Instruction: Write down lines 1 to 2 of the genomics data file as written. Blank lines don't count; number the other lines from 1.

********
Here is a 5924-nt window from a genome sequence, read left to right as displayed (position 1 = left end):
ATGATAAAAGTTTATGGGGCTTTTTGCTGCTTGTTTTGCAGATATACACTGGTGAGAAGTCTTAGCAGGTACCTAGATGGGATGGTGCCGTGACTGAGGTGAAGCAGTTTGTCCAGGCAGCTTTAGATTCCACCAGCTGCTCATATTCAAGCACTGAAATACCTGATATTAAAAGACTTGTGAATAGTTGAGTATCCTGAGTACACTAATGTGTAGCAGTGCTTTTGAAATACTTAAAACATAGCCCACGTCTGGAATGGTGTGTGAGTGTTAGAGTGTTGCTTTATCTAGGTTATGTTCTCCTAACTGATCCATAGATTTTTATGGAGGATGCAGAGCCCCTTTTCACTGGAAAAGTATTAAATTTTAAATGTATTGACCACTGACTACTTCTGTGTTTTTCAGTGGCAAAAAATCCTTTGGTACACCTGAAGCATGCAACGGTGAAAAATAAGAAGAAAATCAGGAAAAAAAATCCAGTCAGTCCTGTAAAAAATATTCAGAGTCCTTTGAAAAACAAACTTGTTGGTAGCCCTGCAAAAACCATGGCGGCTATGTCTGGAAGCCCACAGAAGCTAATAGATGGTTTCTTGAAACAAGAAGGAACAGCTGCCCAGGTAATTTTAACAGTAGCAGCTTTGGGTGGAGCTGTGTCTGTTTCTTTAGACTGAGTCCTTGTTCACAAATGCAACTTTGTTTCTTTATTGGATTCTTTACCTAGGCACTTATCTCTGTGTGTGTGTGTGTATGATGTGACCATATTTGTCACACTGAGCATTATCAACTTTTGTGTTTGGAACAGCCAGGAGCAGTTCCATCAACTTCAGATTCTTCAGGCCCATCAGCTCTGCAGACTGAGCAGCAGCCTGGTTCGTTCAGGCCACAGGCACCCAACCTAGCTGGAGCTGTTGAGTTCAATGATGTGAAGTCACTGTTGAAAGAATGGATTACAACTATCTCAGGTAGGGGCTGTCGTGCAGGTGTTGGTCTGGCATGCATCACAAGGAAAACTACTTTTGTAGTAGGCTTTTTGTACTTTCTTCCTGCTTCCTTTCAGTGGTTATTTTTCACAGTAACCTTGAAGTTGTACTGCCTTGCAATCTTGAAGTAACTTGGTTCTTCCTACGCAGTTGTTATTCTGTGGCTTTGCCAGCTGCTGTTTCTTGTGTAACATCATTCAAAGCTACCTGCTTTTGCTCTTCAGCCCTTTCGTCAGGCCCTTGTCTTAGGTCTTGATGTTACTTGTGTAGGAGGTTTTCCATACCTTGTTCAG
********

Here is a 5924-nt window from a genome sequence, read left to right as displayed (position 1 = left end):
ATGATAAAAGTTTATGGGGCTTTTTGCTGCTTGTTTTGCAGATATACACTGGTGAGAAGTCTTAGCAGGTACCTAGATGGGATGGTGCCGTGACTGAGGTGAAGCAGTTTGTCCAGGCAGCTTTAGATTCCACCAGCTGCTCATATTCAAGCACTGAAATACCTGATATTAAAAGACTTGTGAATAGTTGAGTATCCTGAGTACACTAATGTGTAGCAGTGCTTTTGAAATACTTAAAACATAGCCCACGTCTGGAATGGTGTGTGAGTGTTAGAGTGTTGCTTTATCTAGGTTATGTTCTCCTAACTGATCCATAGATTTTTATGGAGGATGCAGAGCCCCTTTTCACTGGAAAAGTATTAAATTTTAAATGTATTGACCACTGACTACTTCTGTGTTTTTCAGTGGCAAAAAATCCTTTGGTACACCTGAAGCATGCAACGGTGAAAAATAAGAAGAAAATCAGGAAAAAAAATCCAGTCAGTCCTGTAAAAAATATTCAGAGTCCTTTGAAAAACAAACTTGTTGGTAGCCCTGCAAAAACCATGGCGGCTATGTCTGGAAGCCCACAGAAGCTAATAGATGGTTTCTTGAAACAAGAAGGAACAGCTGCCCAGGTAATTTTAACAGTAGCAGCTTTGGGTGGAGCTGTGTCTGTTTCTTTAGACTGAGTCCTTGTTCACAAATGCAACTTTGTTTCTTTATTGGATTCTTTACCTAGGCACTTATCTCTGTGTGTGTGTGTGTATGATGTGACCATATTTGTCACACTGAGCATTATCAACTTTTGTGTTTGGAACAGCCAGGAGCAGTTCCATCAACTTCAGATTCTTCAGGCCCATCAGCTCTGCAGACTGAGCAGCAGCCTGGTTCGTTCAGGCCACAGGCACCCAACCTAGCTGGAGCTGTTGAGTTCAATGATGTGAAGTCACTGTTGAAAGAATGGATTACAACTATCTCAGGTAGGGGCTGTCGTGCAGGTGTTGGTCTGGCATGCATCACAAGGAAAACTACTTTTGTAGTAGGCTTTTTGTACTTTCTTCCTGCTTCCTTTCAGTGGTTATTTTTCACAGTAACCTTGAAGTTGTACTGCCTTGCAATCTTGAAGTAACTTGGTTCTTCCTACGCAGTTGTTATTCTGTGGCTTTGCCAGCTGCTGTTTCTTGTGTAACATCATTCAAAGCTACCTGCTTTTGCTCTTCAGCCCTTTCGTCAGGCCCTTGTCTTAGGTCTTGATGTTACTTGTGTAGGAGGTTTTCCATACCTTGTTCAG